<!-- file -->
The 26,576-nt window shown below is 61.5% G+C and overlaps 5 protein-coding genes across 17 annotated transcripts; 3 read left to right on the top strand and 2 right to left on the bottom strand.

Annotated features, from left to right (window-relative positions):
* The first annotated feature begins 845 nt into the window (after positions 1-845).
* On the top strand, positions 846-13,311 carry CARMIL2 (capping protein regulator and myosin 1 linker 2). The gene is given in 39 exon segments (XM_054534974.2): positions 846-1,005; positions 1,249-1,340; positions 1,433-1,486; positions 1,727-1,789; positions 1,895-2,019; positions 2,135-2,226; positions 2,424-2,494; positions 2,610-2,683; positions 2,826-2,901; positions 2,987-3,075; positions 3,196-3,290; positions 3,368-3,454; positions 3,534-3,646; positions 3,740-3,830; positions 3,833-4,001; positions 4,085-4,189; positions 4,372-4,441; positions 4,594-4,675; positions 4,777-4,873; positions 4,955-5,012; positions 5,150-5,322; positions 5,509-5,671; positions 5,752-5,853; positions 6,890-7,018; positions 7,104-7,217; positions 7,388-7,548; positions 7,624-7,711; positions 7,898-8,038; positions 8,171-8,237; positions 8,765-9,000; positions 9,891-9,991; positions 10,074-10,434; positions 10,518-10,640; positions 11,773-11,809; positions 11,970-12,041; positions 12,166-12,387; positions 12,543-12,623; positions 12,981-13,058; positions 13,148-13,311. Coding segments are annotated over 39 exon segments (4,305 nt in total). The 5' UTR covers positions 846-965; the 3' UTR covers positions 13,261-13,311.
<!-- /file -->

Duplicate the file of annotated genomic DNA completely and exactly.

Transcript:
The 26,576-nt window shown below is 61.5% G+C and overlaps 5 protein-coding genes across 17 annotated transcripts; 3 read left to right on the top strand and 2 right to left on the bottom strand.

Annotated features, from left to right (window-relative positions):
* The first annotated feature begins 845 nt into the window (after positions 1-845).
* On the top strand, positions 846-13,311 carry CARMIL2 (capping protein regulator and myosin 1 linker 2). The gene is given in 39 exon segments (XM_054534974.2): positions 846-1,005; positions 1,249-1,340; positions 1,433-1,486; positions 1,727-1,789; positions 1,895-2,019; positions 2,135-2,226; positions 2,424-2,494; positions 2,610-2,683; positions 2,826-2,901; positions 2,987-3,075; positions 3,196-3,290; positions 3,368-3,454; positions 3,534-3,646; positions 3,740-3,830; positions 3,833-4,001; positions 4,085-4,189; positions 4,372-4,441; positions 4,594-4,675; positions 4,777-4,873; positions 4,955-5,012; positions 5,150-5,322; positions 5,509-5,671; positions 5,752-5,853; positions 6,890-7,018; positions 7,104-7,217; positions 7,388-7,548; positions 7,624-7,711; positions 7,898-8,038; positions 8,171-8,237; positions 8,765-9,000; positions 9,891-9,991; positions 10,074-10,434; positions 10,518-10,640; positions 11,773-11,809; positions 11,970-12,041; positions 12,166-12,387; positions 12,543-12,623; positions 12,981-13,058; positions 13,148-13,311. Coding segments are annotated over 39 exon segments (4,305 nt in total). The 5' UTR covers positions 846-965; the 3' UTR covers positions 13,261-13,311.